“Racism is the norm rather than an aberration. Feedback is key to our ability to recognize and repair our inevitable and often unaware collusion. In recognition of this, I try to follow these guidelines: 1. How, where, and when you give me feedback is irrelevant—it is the feedback I want and need. Understanding that it is hard to give, I will take it any way I can get it. From my position of social, cultural, and institutional white power and privilege, I am perfectly safe and I can handle it. If I cannot handle it, it’s on me to build my racial stamina. 2. Thank you. The above guidelines rest on the understanding that there is no face to save and the game is up; I know that I have blind spots and unconscious investments in racism. My investments are reinforced every day in mainstream society. I did not set this system up, but it does unfairly benefit me, I do use it to my advantage, and I am responsible for interrupting it. I need to work hard to change my role in this system, but I can’t do it alone. This understanding leads me to gratitude when others help me.”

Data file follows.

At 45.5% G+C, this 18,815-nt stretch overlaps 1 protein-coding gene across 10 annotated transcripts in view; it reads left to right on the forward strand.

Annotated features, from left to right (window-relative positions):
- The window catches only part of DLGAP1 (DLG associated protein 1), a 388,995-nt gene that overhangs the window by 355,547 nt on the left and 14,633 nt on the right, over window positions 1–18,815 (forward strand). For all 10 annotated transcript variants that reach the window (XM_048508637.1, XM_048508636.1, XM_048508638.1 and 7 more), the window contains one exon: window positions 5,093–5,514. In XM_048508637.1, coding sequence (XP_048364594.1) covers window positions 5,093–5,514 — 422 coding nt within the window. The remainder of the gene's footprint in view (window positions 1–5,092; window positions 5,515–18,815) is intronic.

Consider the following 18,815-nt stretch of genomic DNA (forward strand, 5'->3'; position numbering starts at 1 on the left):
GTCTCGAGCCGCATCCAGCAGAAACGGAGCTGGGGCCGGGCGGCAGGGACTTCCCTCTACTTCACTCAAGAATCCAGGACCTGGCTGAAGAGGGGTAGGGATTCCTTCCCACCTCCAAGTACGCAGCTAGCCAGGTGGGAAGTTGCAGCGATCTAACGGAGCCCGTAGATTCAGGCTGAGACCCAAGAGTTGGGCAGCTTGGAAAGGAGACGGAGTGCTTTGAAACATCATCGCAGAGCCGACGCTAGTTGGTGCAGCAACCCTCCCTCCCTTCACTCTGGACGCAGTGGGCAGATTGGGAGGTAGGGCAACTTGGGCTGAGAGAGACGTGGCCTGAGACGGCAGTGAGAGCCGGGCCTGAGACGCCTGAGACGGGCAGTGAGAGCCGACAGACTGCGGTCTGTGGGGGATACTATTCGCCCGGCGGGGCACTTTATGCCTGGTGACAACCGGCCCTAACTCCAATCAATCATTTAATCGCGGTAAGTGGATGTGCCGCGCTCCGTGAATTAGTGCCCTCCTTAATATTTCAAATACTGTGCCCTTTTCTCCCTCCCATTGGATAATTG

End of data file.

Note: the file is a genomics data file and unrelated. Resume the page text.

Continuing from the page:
'Why Are All the Black Kids Sitting Together in the Cafeteria?: And Other Conversations About Race' By Beverly Daniel Tatum
Now I am that person, and I’m too afraid to speak.”
Articles & Threads
“El racismo como construcción social, utiliza características físicas para hacer la diferenciación entre el otro y tú, entre más visible es esa característica el sistema para marginar es más eficiente. En México, el color de piel es esa variable de control, en donde la clase más alta tiene una identificación inmediata al que no pertenece y cuando alguien como Yalitza se filtra hacia arriba, la clase alta se vuelve loca”